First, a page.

The AFM regularly bringsTrend views"out. So too in the last November's edition. A number of parts of the Trend View are relevant for the Don't-PSD2-me project. In the text there are some phrases bold made.
'Hunting for personal financial data introduces new supervisory issues'
More and more companies are looking for access to personal financial data. This is not only facilitated by technological developments, European legislation also encourages this. New market structures are emerging, with fintech companies and tech giants entering the field of financial services. Although this stimulates innovation and competition and can therefore be to the advantage of consumers, it also creates new risks. Some innovations undermine the customer's interests. And new supervisory issues are emerging, such as more complex IT risks, the need to work better with data supervisors and the reliance on tech giants.
Big Tech's competition relies primarily on data capitalisation.
The far-reaching opening up of financial data to third parties, driven by Payment Services Directive II (PSDII), has meant that data is no longer reserved for a single company in a specific sector. This makes it possible to collect new data in order to obtain an even more detailed picture of individuals or certain groups. Competition in the digital economy is thus increasingly becoming a competition between ecosystems, in this case between the traditional financial system and the (big)tech system that runs primarily on data capitalisation.
Consumer can benefit, but data can also turn against consumer
Consumers leave a trail of data in the digital world that the financial sector can respond to. Players both outside and within the financial ecosystem gather various insights about the consumer, such as: the wishes and needs, the consumer's willingness to pay for the product, the financial position and the risk profile. Transaction data and other financial data are highly sought after, because they can be used to map and possibly predict behavioural patterns.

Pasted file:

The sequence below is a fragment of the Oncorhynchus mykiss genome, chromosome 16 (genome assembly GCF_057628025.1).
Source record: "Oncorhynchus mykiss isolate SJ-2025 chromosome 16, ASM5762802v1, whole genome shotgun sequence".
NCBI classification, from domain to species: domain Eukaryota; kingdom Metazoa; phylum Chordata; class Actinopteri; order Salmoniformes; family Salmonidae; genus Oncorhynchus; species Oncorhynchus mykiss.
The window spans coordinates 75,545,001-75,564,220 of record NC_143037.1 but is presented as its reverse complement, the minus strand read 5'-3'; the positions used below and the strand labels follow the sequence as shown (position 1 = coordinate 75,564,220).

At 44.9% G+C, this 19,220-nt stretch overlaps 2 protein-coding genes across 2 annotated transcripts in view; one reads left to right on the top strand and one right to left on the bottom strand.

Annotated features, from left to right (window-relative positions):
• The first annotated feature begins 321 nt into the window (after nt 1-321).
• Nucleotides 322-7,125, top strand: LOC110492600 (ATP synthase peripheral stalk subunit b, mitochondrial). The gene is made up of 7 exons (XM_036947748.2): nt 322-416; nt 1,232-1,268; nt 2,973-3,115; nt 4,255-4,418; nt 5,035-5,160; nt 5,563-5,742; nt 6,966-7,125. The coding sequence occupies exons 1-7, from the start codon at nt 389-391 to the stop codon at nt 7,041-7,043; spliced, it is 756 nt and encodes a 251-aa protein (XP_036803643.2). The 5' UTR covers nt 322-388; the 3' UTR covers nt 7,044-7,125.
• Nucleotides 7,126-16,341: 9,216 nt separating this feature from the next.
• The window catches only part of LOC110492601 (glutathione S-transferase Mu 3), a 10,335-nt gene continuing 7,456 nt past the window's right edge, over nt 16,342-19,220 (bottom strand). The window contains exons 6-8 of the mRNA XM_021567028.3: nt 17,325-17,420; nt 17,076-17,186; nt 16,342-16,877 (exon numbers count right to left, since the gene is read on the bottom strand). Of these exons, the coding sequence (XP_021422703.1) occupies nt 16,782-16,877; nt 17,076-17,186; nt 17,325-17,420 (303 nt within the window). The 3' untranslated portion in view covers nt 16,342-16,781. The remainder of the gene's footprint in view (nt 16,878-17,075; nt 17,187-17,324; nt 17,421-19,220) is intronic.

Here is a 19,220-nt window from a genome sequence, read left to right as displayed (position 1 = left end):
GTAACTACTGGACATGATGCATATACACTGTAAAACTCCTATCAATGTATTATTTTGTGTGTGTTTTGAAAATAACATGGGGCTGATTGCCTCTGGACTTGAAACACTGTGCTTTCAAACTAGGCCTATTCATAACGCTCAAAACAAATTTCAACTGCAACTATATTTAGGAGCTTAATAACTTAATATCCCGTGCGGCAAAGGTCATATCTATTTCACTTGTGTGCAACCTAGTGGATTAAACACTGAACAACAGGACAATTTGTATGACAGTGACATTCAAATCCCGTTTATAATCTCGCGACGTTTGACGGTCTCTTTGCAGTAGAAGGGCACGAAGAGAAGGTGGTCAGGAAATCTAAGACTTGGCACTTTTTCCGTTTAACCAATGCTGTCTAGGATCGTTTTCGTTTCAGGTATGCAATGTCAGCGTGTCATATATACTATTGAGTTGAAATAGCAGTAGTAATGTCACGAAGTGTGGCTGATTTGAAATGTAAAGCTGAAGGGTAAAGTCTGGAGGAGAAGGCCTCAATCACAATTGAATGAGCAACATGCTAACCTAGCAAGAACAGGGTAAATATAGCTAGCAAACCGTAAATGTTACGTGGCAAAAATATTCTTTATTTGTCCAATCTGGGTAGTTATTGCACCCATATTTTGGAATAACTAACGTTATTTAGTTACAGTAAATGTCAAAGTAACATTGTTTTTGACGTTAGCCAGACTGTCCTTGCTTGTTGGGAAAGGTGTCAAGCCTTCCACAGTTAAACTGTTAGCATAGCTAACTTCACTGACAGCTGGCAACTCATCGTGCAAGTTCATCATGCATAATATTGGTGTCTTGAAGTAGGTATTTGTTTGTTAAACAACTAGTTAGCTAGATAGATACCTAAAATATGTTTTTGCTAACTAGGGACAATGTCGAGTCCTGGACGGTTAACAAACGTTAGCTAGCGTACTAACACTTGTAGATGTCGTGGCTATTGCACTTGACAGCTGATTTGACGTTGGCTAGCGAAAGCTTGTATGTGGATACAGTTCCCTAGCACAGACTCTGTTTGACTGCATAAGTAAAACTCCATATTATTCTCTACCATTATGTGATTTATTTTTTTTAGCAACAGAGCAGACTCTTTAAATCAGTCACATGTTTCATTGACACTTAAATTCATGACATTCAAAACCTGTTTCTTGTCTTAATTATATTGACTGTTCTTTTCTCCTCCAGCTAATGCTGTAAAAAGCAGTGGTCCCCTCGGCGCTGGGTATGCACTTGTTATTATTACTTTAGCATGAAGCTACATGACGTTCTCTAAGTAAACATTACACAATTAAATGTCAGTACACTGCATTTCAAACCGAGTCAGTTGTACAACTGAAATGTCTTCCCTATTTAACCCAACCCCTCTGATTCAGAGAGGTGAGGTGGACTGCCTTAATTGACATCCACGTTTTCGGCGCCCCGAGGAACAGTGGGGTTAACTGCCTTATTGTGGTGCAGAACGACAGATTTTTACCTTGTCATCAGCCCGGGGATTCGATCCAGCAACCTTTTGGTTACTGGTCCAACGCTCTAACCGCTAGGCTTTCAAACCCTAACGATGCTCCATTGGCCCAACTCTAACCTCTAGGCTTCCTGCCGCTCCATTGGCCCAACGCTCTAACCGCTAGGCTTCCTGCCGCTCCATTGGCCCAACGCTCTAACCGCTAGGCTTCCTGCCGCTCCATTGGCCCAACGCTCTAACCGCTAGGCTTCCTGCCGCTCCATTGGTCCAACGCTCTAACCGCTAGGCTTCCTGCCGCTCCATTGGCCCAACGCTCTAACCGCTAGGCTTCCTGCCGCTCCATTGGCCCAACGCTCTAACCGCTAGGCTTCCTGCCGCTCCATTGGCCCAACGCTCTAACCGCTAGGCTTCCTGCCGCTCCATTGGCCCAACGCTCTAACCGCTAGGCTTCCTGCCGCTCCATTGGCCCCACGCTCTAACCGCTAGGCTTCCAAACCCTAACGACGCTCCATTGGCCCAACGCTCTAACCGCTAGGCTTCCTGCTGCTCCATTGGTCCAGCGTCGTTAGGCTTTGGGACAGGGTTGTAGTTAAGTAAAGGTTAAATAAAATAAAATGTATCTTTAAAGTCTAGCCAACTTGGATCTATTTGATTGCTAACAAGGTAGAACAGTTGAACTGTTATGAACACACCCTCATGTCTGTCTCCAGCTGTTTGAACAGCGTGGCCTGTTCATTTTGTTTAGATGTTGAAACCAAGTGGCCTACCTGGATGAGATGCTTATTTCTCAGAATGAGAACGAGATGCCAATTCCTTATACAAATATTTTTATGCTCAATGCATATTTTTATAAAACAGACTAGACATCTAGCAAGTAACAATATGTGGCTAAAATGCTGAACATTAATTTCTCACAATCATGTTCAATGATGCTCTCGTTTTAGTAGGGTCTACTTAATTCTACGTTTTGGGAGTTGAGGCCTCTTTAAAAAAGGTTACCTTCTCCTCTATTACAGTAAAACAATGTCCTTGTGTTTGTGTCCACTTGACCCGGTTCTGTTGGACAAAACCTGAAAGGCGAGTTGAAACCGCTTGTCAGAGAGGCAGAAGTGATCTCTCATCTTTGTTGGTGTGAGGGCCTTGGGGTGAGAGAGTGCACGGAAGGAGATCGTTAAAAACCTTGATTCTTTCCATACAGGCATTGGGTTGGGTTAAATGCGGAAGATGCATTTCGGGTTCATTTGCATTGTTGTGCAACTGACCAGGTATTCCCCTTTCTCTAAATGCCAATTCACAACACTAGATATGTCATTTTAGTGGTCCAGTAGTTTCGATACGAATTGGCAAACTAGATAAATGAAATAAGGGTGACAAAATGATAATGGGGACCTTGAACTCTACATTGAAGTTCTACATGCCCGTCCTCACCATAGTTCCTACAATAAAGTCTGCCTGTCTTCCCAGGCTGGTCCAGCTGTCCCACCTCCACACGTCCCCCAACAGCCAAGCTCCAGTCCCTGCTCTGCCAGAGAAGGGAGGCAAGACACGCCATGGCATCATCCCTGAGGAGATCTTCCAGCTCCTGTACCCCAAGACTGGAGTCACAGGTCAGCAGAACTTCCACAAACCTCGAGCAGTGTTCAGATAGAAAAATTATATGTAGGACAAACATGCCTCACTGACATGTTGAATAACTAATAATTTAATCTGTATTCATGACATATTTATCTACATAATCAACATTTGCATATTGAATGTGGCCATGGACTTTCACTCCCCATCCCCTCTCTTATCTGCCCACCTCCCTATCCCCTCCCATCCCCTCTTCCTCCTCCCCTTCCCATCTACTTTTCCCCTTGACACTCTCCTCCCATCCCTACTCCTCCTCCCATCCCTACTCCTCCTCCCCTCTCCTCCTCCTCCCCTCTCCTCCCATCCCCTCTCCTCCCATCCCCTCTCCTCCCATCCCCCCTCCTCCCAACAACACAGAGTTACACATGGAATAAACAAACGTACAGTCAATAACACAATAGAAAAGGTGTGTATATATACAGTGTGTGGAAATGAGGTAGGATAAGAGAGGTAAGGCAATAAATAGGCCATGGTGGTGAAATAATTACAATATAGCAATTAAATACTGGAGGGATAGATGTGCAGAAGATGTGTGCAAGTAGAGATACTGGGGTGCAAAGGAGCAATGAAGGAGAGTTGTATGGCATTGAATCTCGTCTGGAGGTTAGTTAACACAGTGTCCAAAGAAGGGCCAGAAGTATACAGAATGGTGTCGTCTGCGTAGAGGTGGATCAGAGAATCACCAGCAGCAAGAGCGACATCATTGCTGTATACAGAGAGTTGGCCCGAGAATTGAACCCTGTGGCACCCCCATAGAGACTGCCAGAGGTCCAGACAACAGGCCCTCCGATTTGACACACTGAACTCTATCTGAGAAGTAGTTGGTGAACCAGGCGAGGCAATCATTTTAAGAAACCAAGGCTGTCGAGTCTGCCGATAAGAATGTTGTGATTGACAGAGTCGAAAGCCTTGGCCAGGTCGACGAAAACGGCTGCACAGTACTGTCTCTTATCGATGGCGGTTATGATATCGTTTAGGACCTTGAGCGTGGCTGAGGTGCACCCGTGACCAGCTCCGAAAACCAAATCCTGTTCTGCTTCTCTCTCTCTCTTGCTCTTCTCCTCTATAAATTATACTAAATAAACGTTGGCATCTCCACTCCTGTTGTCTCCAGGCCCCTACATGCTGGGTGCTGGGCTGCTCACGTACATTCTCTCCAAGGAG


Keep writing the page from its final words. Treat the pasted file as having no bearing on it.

The consumer can benefit from this by being served better and possibly more personally. One example is banking and insurance products where the risk of lending to a consumer is better understood and therefore more accurately priced, which can lead to more adequate credit conditions for customers. Another example is the pricing of financial products. With the increasing availability of detailed data on customers and their behaviour, companies now have the opportunity to price more accurately.
Insights from the data can also turn against the consumer. The optimisation of risk estimates can, in extreme cases, lead to the uninsurability of certain groups. And although digitisation can help make services more accessible and transparent, digitisation can also help to disguise certain negative aspects of a product. Providers can also find new ways to exploit human biases through technology, such as the limited attention span. Parties can respond to this in, for example, the sale of a consumer credit. And price optimisation also goes hand in hand with perverse incentives. Think of determining the maximum willingness of consumers to pay, which leads to a disproportionate price with respect to the purchased product.
...for better or for worse...
Market parties can use the data that the consumer leaves behind, for better or worse. Increased data use can bring benefits to consumers, but the same data can also be used against his or her interests. Examples include personalized pricing of products, aggressive targeting of target groups and other abuse of human biases based on large datasets. Although these themes are not new, they can be implemented more ingeniously in a digitizing world. This can make it more difficult for consumers and regulators to recognise them. The AFM monitors developments closely and also seeks dialogue with the market on how to ensure that these techniques are used in the interests of consumers.